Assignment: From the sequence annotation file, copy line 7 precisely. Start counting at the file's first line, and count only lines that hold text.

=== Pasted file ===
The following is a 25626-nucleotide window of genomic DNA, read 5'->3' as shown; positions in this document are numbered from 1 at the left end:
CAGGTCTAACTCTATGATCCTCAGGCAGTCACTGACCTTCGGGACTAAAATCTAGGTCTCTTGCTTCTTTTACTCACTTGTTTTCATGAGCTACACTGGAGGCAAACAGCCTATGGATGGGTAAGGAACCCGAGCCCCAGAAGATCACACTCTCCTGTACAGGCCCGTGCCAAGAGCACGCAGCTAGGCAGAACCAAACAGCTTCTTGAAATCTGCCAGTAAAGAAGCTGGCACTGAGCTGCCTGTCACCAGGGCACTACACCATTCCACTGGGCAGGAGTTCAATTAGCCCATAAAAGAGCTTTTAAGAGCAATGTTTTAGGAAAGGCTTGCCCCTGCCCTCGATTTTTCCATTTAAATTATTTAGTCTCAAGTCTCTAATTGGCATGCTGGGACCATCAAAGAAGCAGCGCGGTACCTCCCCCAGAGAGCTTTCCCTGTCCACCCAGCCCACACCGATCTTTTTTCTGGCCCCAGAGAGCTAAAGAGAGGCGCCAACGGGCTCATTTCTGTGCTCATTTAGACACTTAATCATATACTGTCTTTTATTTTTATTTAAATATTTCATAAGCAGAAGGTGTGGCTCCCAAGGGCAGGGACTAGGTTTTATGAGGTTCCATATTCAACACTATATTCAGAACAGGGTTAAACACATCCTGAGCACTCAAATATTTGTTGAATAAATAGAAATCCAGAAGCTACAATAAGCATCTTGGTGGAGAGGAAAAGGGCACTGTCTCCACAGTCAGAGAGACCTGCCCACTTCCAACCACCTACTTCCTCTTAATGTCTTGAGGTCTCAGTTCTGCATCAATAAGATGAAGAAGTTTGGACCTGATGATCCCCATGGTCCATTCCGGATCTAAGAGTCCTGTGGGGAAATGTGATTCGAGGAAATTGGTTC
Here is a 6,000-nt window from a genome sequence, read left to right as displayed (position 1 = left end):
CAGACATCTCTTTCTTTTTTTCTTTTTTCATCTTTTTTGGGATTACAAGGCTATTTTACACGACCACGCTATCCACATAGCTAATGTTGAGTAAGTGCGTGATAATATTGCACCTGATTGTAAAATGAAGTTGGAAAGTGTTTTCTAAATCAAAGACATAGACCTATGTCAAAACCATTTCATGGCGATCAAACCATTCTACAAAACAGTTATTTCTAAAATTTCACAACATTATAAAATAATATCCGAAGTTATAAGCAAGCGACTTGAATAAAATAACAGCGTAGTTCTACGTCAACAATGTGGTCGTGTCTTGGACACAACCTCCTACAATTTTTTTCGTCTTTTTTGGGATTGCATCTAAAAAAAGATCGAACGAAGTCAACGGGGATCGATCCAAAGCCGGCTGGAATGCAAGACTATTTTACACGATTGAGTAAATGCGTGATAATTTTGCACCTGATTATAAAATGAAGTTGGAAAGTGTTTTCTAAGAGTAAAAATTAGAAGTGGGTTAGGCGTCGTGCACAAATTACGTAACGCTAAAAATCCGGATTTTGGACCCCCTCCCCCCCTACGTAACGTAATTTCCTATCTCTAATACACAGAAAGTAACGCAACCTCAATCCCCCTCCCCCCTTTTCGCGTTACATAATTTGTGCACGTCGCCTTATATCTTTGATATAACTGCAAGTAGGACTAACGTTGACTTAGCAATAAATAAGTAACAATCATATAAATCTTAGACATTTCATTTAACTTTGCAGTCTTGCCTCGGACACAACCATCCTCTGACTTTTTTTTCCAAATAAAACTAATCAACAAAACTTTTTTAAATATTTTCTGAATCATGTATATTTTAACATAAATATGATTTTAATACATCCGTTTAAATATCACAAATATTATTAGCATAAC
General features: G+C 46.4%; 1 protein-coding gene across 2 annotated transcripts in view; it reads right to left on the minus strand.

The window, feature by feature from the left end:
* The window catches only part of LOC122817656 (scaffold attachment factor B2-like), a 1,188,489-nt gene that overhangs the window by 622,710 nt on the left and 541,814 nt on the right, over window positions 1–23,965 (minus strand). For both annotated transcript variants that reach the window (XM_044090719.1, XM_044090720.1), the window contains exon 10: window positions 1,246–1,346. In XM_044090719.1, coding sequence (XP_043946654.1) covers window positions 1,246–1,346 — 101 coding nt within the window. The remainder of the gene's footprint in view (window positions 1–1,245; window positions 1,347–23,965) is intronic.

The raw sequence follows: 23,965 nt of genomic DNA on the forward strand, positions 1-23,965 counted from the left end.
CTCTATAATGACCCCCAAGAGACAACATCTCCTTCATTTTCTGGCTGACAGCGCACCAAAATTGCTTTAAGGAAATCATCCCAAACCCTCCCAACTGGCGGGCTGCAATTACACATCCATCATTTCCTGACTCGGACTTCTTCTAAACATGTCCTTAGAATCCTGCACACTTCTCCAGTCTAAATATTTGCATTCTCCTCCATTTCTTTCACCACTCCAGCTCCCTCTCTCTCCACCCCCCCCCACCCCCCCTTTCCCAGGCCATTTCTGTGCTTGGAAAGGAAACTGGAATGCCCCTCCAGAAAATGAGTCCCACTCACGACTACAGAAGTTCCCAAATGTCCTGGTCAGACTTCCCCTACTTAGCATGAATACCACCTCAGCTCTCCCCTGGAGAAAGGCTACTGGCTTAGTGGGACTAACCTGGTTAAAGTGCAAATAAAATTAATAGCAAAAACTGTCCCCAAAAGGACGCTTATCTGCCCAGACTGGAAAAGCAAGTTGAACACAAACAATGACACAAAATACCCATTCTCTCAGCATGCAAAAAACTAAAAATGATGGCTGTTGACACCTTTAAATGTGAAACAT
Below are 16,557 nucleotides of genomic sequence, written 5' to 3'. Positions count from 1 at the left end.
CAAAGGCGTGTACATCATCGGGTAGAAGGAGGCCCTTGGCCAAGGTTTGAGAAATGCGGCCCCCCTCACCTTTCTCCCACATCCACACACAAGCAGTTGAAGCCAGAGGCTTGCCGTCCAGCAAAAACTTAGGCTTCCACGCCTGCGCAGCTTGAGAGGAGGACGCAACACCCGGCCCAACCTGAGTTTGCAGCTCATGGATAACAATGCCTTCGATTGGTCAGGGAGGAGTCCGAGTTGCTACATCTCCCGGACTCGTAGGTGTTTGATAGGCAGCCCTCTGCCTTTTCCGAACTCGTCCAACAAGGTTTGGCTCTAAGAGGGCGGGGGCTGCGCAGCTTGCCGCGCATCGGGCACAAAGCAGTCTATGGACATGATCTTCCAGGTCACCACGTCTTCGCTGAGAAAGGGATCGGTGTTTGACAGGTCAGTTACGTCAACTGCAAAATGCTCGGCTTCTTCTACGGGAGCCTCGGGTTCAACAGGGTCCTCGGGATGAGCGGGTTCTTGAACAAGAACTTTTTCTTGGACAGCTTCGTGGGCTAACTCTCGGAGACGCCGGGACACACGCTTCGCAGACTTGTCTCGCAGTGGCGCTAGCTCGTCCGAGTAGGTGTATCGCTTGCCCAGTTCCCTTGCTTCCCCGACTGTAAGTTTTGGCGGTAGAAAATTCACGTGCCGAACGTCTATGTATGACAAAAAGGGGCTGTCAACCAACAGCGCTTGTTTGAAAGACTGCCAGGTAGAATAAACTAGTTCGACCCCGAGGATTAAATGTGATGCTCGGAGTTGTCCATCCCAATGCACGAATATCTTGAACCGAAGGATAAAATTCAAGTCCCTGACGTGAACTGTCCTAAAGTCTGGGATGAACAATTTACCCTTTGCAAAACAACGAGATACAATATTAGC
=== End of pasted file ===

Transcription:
* The window catches only part of LOC122817656 (scaffold attachment factor B2-like), a 1,188,489-nt gene that overhangs the window by 622,710 nt on the left and 541,814 nt on the right, over window positions 1–23,965 (minus strand). For both annotated transcript variants that reach the window (XM_044090719.1, XM_044090720.1), the window contains exon 10: window positions 1,246–1,346. In XM_044090719.1, coding sequence (XP_043946654.1) covers window positions 1,246–1,346 — 101 coding nt within the window. The remainder of the gene's footprint in view (window positions 1–1,245; window positions 1,347–23,965) is intronic.